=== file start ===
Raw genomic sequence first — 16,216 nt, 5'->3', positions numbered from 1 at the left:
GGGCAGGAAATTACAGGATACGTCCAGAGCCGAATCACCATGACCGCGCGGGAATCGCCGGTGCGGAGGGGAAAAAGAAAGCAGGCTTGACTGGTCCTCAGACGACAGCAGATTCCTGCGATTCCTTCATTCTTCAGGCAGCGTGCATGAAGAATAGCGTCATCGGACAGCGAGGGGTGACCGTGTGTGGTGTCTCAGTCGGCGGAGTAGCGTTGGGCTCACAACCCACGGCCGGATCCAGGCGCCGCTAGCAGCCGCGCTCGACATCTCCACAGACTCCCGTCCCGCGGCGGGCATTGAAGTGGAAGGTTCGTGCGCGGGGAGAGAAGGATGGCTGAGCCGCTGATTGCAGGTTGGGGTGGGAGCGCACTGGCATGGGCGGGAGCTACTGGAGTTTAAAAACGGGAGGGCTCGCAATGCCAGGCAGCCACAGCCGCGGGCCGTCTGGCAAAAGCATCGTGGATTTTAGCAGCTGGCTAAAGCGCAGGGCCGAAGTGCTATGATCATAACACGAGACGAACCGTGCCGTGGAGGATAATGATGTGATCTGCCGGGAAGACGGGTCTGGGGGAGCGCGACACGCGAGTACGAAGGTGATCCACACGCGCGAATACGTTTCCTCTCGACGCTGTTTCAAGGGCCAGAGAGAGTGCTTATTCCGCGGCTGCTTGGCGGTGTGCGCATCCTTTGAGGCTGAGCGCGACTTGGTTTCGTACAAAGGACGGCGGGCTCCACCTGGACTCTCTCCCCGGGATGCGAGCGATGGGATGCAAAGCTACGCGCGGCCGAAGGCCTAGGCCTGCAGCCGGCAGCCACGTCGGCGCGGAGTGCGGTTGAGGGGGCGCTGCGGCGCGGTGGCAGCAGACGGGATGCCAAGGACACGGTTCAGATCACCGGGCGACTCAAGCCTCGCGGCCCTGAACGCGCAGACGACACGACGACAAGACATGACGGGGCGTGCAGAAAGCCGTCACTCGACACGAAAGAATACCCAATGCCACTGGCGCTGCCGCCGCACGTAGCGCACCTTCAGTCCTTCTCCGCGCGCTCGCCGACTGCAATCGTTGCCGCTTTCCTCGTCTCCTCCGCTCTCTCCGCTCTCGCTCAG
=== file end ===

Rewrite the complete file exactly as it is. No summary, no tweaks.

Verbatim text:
Raw genomic sequence first — 16,216 nt, 5'->3', positions numbered from 1 at the left:
GGGCAGGAAATTACAGGATACGTCCAGAGCCGAATCACCATGACCGCGCGGGAATCGCCGGTGCGGAGGGGAAAAAGAAAGCAGGCTTGACTGGTCCTCAGACGACAGCAGATTCCTGCGATTCCTTCATTCTTCAGGCAGCGTGCATGAAGAATAGCGTCATCGGACAGCGAGGGGTGACCGTGTGTGGTGTCTCAGTCGGCGGAGTAGCGTTGGGCTCACAACCCACGGCCGGATCCAGGCGCCGCTAGCAGCCGCGCTCGACATCTCCACAGACTCCCGTCCCGCGGCGGGCATTGAAGTGGAAGGTTCGTGCGCGGGGAGAGAAGGATGGCTGAGCCGCTGATTGCAGGTTGGGGTGGGAGCGCACTGGCATGGGCGGGAGCTACTGGAGTTTAAAAACGGGAGGGCTCGCAATGCCAGGCAGCCACAGCCGCGGGCCGTCTGGCAAAAGCATCGTGGATTTTAGCAGCTGGCTAAAGCGCAGGGCCGAAGTGCTATGATCATAACACGAGACGAACCGTGCCGTGGAGGATAATGATGTGATCTGCCGGGAAGACGGGTCTGGGGGAGCGCGACACGCGAGTACGAAGGTGATCCACACGCGCGAATACGTTTCCTCTCGACGCTGTTTCAAGGGCCAGAGAGAGTGCTTATTCCGCGGCTGCTTGGCGGTGTGCGCATCCTTTGAGGCTGAGCGCGACTTGGTTTCGTACAAAGGACGGCGGGCTCCACCTGGACTCTCTCCCCGGGATGCGAGCGATGGGATGCAAAGCTACGCGCGGCCGAAGGCCTAGGCCTGCAGCCGGCAGCCACGTCGGCGCGGAGTGCGGTTGAGGGGGCGCTGCGGCGCGGTGGCAGCAGACGGGATGCCAAGGACACGGTTCAGATCACCGGGCGACTCAAGCCTCGCGGCCCTGAACGCGCAGACGACACGACGACAAGACATGACGGGGCGTGCAGAAAGCCGTCACTCGACACGAAAGAATACCCAATGCCACTGGCGCTGCCGCCGCACGTAGCGCACCTTCAGTCCTTCTCCGCGCGCTCGCCGACTGCAATCGTTGCCGCTTTCCTCGTCTCCTCCGCTCTCTCCGCTCTCGCTCAG